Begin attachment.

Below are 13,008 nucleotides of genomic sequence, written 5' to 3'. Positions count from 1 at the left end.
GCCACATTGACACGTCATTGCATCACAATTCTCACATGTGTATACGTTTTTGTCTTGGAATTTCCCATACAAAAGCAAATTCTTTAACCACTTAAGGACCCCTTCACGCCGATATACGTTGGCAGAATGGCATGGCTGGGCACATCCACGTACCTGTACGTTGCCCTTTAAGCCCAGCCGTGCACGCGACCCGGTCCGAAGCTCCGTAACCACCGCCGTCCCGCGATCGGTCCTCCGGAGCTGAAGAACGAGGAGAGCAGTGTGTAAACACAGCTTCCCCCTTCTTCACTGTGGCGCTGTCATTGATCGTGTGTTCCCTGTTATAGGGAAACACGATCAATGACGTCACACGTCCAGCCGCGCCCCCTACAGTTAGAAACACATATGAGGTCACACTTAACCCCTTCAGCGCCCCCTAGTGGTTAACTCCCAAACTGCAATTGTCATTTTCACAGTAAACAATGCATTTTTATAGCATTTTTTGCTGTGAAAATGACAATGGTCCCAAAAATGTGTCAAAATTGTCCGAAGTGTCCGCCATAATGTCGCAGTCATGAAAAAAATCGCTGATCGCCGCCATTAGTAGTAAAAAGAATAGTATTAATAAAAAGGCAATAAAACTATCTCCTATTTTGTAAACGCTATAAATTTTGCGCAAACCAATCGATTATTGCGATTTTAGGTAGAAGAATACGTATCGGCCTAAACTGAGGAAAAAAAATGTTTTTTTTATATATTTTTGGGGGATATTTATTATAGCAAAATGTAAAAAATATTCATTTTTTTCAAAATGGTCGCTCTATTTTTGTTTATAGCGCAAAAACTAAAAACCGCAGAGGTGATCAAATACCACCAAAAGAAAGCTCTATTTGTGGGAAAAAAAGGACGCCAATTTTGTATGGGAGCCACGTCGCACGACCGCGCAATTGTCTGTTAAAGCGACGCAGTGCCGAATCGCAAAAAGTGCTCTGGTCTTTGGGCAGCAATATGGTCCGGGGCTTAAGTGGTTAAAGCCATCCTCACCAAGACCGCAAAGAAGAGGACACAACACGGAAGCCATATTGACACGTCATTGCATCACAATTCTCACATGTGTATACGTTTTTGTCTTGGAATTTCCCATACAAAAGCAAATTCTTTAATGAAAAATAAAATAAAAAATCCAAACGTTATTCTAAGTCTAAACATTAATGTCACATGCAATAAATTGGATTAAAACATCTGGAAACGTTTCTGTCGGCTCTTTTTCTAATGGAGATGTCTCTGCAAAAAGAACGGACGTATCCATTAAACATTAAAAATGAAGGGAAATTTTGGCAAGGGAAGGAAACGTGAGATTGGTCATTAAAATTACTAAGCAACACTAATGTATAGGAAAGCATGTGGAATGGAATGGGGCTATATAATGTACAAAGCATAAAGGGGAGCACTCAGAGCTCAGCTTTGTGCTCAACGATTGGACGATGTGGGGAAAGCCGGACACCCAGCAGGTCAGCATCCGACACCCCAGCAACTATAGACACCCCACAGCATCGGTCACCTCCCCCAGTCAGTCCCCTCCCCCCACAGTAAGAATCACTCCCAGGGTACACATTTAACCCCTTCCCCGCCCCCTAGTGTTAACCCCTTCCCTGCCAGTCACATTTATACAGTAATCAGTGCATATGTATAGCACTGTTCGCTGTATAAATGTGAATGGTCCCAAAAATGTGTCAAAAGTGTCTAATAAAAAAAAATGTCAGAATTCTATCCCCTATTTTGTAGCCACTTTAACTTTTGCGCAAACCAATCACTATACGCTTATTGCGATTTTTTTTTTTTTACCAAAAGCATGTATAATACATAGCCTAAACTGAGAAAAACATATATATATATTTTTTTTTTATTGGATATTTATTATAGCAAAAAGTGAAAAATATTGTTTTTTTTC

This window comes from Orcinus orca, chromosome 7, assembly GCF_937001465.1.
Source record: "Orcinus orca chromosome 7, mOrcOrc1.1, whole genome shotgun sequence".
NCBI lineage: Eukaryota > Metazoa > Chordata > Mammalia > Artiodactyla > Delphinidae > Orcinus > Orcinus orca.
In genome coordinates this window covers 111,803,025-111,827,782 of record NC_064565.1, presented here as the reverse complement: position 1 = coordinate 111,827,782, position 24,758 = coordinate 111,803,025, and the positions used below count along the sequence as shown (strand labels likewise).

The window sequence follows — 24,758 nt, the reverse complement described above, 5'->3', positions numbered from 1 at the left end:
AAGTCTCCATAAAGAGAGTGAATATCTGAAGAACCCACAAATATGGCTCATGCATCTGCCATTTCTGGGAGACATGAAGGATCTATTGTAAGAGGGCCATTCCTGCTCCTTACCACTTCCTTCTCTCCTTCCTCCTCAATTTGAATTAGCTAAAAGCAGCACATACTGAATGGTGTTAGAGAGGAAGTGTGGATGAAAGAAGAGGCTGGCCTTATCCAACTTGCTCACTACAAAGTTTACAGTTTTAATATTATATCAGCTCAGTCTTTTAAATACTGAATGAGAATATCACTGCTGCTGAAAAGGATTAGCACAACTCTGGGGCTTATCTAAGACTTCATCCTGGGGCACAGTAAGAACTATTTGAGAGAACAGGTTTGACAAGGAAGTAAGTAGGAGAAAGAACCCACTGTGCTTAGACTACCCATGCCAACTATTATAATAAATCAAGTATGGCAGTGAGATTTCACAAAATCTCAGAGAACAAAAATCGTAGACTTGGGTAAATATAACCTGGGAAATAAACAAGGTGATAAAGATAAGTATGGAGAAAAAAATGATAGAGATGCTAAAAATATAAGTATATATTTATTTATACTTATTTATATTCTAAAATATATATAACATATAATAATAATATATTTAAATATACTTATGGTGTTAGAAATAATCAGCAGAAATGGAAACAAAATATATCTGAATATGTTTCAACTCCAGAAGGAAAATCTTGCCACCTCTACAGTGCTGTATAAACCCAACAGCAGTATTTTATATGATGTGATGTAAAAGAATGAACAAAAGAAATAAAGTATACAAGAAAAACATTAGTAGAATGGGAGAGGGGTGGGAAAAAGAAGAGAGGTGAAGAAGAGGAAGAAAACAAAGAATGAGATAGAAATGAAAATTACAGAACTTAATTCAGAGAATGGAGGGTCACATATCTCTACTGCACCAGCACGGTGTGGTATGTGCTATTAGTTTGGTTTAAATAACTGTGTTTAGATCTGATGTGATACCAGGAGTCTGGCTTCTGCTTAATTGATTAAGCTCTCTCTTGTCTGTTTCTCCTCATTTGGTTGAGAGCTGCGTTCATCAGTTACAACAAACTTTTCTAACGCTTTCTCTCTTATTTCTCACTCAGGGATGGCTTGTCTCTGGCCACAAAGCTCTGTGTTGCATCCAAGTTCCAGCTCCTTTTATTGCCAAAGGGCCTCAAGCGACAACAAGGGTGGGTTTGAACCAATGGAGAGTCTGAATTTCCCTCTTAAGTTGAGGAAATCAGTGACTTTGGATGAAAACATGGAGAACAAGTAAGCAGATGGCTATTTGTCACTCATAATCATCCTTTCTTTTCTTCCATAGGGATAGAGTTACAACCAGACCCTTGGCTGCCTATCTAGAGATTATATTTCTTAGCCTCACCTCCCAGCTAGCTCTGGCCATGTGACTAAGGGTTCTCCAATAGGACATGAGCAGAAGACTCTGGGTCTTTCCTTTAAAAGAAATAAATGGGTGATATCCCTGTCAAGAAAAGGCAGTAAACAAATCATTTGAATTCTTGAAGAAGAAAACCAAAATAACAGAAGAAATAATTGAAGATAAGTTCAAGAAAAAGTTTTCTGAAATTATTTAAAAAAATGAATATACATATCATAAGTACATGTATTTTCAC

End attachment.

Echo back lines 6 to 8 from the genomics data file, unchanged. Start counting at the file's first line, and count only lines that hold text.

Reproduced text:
In genome coordinates this window covers 111,803,025-111,827,782 of record NC_064565.1, presented here as the reverse complement: position 1 = coordinate 111,827,782, position 24,758 = coordinate 111,803,025, and the positions used below count along the sequence as shown (strand labels likewise).

The window sequence follows — 24,758 nt, the reverse complement described above, 5'->3', positions numbered from 1 at the left end:
AAGTCTCCATAAAGAGAGTGAATATCTGAAGAACCCACAAATATGGCTCATGCATCTGCCATTTCTGGGAGACATGAAGGATCTATTGTAAGAGGGCCATTCCTGCTCCTTACCACTTCCTTCTCTCCTTCCTCCTCAATTTGAATTAGCTAAAAGCAGCACATACTGAATGGTGTTAGAGAGGAAGTGTGGATGAAAGAAGAGGCTGGCCTTATCCAACTTGCTCACTACAAAGTTTACAGTTTTAATATTATATCAGCTCAGTCTTTTAAATACTGAATGAGAATATCACTGCTGCTGAAAAGGATTAGCACAACTCTGGGGCTTATCTAAGACTTCATCCTGGGGCACAGTAAGAACTATTTGAGAGAACAGGTTTGACAAGGAAGTAAGTAGGAGAAAGAACCCACTGTGCTTAGACTACCCATGCCAACTATTATAATAAATCAAGTATGGCAGTGAGATTTCACAAAATCTCAGAGAACAAAAATCGTAGACTTGGGTAAATATAACCTGGGAAATAAACAAGGTGATAAAGATAAGTATGGAGAAAAAAATGATAGAGATGCTAAAAATATAAGTATATATTTATTTATACTTATTTATATTCTAAAATATATATAACATATAATAATAATATATTTAAATATACTTATGGTGTTAGAAATAATCAGCAGAAATGGAAACAAAATATATCTGAATATGTTTCAACTCCAGAAGGAAAATCTTGCCACCTCTACAGTGCTGTATAAACCCAACAGCAGTATTTTATATGATGTGATGTAAAAGAATGAACAAAAGAAATAAAGTATACAAGAAAAACATTAGTAGAATGGGAGAGGGGTGGGAAAAAGAAGAGAGGTGAAGAAGAGGAAGAAAACAAAGAATGAGATAGAAATGAAAATTACAGAACTTAATTCAGAGAATGGAGGGTCACATATCTCTACTGCACCAGCACGGTGTGGTATGTGCTATTAGTTTGGTTTAAATAACTGTGTTTAGATCTGATGTGATACCAGGAGTCTGGCTTCTGCTTAATTGATTAAGCTCTCTCTTGTCTGTTTCTCCTCATTTGGTTGAGAGCTGCGTTCATCAGTTACAACAAACTTTTCTAACGCTTTCTCTCTTATTTCTCACTCAGGGATGGCTTGTCTCTGGCCACAAAGCTCTGTGTTGCATCCAAGTTCCAGCTCCTTTTATTGCCAAAGGGCCTCAAGCGACAACAAGGGTGGGTTTGAACCAATGGAGAGTCTGAATTTCCCTCTTAAGTTGAGGAAATCAGTGACTTTGGATGAAAACATGGAGAACAAGTAAGCAGATGGCTATTTGTCACTCATAATCATCCTTTCTTTTCTTCCATAGGGATAGAGTTACAACCAGACCCTTGGCTGCCTATCTAGAGATTATATTTCTTAGCCTCACCTCCCAGCTAGCTCTGGCCATGTGACTAAGGGTTCTCCAATAGGACATGAGCAGAAGACTCTGGGTCTTTCCTTTAAAAGAAATAAATGGGTGATATCCCTGTCAAGAAAAGGCAGTAAACAAATCATTTGAATTCTTGAAGAAGAAAACCAAAATAACAGAAGAAATAATTGAAGATAAGTTCAAGAAAAAGTTTTCTGAAATTATTTAAAAAAATGAATATACATATCATAAGTACATGTATTTTCAC